8 years, 4 months ago

Design for Regulation

Link: http://feedproxy.google.com/~r/Soapbox/~3/xuqEKSMD-Kg/design-for-regulation.html

One source of complexity in organizational design is the requirement for various forms of regulation and governance. This requirement results in significant levels of bureaucracy and management overhead, as seen across much of the public sector as well as in many large commercial organizations.

It is tempting to think that much of this regulation and governance is redundant, and that such organizations would be far more efficient and effective if these layers of bureaucracy were eliminated. Of course that will sometimes be true, but it would be architecturally wrong to eliminate any specific regulatory mechanism without understanding the purpose and systemic effects of this mechanism.

In general system terms, some form of regulation may be required to maintain integrity of structure and behaviour. The architect needs to understand the abstract need for regulation, without prejudging any specific mechanism or institutional solution. This understanding calls for the Cybernetic Viewpoint.

The Cybernetic Viewpoint allows us to consider the existence, purpose and style of regulation, while deferring the question of responsibility for regulation and its technical mechanisms.

There is a considerable debate about the proper style of regulation. There are many voices speaking for principles-based or performance-based or risk-based regulation, typically contrasted with rules-based or process-based regulation.  The need for precise specification and enforcement in a given situation may depend on the degree of trust.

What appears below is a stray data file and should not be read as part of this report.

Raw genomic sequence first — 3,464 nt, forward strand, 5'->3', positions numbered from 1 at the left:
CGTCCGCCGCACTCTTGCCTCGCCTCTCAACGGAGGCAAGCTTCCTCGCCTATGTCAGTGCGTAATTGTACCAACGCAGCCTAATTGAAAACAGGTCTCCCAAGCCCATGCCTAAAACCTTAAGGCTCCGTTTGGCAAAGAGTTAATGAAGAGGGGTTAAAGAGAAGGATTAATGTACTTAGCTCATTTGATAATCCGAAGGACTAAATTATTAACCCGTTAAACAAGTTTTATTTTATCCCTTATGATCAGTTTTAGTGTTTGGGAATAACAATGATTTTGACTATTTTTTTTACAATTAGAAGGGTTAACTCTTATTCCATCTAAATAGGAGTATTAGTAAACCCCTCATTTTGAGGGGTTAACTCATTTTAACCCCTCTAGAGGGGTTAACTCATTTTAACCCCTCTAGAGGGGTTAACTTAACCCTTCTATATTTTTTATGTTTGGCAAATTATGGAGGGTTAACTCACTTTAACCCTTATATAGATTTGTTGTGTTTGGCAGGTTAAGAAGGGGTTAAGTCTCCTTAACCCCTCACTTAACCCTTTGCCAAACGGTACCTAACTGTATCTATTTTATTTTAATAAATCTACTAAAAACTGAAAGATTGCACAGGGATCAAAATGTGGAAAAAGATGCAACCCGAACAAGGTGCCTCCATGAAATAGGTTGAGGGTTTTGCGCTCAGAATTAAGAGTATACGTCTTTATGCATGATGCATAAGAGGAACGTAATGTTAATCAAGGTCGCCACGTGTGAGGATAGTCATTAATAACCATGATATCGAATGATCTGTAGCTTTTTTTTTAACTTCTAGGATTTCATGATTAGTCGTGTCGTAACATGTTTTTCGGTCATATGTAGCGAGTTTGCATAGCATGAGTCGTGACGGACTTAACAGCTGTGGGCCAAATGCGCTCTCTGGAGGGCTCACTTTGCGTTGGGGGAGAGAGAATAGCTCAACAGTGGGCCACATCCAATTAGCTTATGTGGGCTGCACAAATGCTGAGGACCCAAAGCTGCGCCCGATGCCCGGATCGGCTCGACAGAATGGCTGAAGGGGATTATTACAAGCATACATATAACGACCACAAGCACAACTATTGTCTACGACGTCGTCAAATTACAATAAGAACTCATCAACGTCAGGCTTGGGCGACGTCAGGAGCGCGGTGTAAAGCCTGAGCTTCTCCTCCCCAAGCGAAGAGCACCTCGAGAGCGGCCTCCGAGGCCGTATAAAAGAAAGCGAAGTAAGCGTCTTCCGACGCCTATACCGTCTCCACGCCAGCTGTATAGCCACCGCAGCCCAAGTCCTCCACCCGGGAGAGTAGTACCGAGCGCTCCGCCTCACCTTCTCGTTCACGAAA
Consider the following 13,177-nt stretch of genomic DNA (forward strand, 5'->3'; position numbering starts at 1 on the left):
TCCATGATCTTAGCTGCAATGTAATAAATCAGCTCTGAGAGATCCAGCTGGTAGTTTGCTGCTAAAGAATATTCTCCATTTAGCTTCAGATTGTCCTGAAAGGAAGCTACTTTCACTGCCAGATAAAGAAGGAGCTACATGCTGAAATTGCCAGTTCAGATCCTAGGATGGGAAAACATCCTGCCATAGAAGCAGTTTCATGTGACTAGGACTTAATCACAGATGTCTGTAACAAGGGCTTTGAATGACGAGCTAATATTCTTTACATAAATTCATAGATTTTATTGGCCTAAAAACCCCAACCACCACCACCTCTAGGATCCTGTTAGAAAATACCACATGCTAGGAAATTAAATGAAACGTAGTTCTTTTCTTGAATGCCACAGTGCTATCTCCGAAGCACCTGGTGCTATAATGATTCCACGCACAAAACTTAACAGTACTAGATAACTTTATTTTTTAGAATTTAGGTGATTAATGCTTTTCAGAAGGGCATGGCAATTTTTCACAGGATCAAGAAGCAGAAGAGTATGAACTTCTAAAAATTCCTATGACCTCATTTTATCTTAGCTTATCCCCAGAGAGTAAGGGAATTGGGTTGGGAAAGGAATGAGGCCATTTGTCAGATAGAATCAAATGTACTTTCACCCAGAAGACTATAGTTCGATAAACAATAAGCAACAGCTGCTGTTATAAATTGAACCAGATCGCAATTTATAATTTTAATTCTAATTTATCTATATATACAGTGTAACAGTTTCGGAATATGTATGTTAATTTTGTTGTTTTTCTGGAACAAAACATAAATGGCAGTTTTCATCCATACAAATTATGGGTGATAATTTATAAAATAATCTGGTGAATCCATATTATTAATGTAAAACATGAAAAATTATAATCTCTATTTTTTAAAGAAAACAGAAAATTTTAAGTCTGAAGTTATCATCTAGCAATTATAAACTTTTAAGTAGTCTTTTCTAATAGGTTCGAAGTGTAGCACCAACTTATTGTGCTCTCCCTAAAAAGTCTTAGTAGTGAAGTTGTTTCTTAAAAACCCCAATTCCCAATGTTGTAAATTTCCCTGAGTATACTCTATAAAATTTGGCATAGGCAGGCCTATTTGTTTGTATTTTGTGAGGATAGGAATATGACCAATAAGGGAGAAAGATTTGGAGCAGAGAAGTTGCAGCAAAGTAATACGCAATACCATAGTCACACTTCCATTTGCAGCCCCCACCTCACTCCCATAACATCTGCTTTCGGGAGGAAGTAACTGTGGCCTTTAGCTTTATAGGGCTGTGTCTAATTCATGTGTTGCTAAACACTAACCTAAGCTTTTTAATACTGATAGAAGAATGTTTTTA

The existence of some form of regulation may be inferred from some form of regularity in the structure and behaviour of a system, even if we don’t always know the precise mechanism that produces this regularity. This inference may follow Stafford Beer’s POSIWID principle – the Purpose Of a System Is What It Does.

Aside from the style of regulation, there is even greater debate as to the responsibility for regulation. There are emergent forms of regulation (such as market forces or consumer choice), collaborative forms (such as industry self-regulation), and institutional forms (such as independent regulatory bodies). We can identify four main categories as follows. (The labels for these categories are copied from the System-of-Systems world.)

  • Directed regulation – central regulation by a single regulatory authority
  • Acknowledged regulation – where there are multiple aspects of regulation handled by specialist regulatory bodies. 
  • Collaborative regulation – where regulation is distributed around the ecosystem, such as self-regulation
  • Virtual regulation – where a regulatory effect is produced by crowd behaviour, such as market forces

People often have strong preferences between these categories, partly
based on political affiliation, and partly based on the degree of trust
in the players.

To sum up, architects need to think about regulation both in abstract terms (where market forces, self-regulation and statutory procedures may be regarded as alternative and potentially interchangeable solutions to a common regulatory requirement) and in specific terms (where the implementation of a given regulatory instrument may have a significant impact on system and organization design).

John Kay, Regulation by Rules or Regulation by Values (Feb 2000)

Arnold Kling, Why We Need Principles-Based Regulation (American Enterprise Institute, May 2012) via EconLog

James Surowiecki, Parsing Paulson (New Yorker, April 2008)

Robert Teitelman, The paradoxes of rules-based regulation (Deal Economy, Sept 2011)